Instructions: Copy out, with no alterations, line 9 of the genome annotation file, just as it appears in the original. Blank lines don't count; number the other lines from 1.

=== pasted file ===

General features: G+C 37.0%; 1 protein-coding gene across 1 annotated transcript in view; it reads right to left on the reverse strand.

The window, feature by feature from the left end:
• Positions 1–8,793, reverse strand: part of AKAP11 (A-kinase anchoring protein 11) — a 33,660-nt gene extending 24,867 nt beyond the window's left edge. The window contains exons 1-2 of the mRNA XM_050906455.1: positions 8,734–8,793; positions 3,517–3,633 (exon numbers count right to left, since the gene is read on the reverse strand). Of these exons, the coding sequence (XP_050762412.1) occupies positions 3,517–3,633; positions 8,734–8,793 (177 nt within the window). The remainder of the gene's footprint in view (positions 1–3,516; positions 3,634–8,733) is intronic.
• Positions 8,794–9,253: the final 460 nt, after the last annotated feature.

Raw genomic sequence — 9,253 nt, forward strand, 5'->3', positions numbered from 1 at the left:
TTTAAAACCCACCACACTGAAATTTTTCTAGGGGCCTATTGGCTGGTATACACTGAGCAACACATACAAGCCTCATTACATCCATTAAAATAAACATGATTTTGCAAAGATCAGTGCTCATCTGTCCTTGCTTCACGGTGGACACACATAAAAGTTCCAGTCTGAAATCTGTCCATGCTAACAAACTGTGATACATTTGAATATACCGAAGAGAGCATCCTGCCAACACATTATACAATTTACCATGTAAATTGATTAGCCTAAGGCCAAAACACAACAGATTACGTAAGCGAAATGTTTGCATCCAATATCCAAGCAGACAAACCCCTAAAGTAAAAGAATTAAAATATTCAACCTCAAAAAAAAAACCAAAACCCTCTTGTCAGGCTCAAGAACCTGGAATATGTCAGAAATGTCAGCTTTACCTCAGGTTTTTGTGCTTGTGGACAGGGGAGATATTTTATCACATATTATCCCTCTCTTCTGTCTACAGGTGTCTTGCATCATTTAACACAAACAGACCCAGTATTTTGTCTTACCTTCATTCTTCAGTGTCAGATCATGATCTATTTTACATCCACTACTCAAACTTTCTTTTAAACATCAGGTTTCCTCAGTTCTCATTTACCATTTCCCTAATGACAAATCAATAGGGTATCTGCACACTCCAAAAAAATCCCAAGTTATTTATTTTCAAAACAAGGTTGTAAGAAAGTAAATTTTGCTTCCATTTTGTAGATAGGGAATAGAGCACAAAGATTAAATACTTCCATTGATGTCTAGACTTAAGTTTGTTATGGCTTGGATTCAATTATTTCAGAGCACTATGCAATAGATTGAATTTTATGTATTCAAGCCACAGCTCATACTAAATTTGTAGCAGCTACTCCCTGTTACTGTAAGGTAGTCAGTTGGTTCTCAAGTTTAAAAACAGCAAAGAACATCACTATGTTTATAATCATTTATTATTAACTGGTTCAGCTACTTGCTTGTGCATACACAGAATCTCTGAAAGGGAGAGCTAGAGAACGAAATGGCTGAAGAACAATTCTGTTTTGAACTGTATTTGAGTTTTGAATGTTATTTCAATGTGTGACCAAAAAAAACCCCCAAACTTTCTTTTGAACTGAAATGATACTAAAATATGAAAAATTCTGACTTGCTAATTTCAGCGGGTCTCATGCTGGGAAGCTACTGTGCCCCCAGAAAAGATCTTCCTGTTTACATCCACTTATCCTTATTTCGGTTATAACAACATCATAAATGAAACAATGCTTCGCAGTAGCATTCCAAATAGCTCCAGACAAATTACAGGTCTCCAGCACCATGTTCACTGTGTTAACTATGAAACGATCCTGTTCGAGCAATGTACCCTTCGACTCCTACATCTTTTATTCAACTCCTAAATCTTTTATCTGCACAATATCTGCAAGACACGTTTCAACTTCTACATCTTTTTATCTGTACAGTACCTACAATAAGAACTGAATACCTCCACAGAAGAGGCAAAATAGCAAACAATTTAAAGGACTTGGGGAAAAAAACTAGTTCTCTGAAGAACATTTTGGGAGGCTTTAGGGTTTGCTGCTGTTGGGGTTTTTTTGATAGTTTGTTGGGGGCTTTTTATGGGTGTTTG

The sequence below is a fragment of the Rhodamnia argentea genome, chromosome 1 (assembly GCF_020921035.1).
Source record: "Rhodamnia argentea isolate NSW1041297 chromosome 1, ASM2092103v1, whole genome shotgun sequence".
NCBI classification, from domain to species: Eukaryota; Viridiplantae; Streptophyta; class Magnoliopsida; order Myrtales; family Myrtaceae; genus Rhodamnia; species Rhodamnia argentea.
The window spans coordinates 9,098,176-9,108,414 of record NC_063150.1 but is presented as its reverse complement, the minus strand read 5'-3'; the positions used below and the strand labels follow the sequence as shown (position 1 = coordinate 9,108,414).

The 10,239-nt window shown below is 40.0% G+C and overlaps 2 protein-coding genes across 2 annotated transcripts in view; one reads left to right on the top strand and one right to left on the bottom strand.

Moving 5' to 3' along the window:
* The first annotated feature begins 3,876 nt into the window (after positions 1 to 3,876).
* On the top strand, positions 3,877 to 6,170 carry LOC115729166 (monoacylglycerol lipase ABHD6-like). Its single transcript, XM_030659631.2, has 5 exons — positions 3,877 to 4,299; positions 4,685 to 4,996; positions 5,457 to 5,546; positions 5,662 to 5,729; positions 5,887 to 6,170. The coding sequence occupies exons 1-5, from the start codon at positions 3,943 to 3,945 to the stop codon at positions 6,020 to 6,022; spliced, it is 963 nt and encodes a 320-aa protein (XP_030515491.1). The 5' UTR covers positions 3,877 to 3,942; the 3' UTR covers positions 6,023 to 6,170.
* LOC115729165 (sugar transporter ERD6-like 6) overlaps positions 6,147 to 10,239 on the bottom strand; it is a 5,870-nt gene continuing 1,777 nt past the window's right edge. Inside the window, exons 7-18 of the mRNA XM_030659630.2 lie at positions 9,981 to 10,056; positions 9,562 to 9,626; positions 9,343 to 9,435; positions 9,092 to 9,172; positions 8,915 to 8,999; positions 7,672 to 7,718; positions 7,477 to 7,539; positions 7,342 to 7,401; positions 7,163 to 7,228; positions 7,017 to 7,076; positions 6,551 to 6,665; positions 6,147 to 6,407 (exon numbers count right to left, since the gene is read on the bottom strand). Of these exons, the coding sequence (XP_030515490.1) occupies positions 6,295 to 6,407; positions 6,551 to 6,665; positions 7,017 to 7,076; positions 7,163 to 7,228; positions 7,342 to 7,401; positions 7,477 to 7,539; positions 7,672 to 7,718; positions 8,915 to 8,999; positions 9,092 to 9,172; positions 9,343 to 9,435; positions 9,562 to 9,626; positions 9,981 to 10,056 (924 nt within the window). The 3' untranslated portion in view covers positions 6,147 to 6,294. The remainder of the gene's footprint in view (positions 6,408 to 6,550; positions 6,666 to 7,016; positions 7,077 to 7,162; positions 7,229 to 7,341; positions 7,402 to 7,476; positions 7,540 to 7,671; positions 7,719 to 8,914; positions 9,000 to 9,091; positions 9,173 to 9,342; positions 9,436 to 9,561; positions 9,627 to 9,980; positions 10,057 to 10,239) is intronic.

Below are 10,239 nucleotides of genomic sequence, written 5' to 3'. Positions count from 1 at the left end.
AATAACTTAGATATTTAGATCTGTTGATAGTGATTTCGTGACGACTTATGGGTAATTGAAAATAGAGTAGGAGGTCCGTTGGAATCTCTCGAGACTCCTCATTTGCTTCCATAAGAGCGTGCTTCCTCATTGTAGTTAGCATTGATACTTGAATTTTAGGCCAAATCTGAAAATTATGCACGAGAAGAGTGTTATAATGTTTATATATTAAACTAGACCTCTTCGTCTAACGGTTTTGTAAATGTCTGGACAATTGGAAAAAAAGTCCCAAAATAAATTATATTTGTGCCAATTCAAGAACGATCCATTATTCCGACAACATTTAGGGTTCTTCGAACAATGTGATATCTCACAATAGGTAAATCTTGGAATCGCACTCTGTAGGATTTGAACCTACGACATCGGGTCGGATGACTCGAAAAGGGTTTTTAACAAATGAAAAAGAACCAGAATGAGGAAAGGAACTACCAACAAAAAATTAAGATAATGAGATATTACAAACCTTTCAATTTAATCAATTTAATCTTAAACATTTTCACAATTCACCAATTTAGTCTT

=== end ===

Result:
NCBI classification, from domain to species: Eukaryota; Viridiplantae; Streptophyta; class Magnoliopsida; order Myrtales; family Myrtaceae; genus Rhodamnia; species Rhodamnia argentea.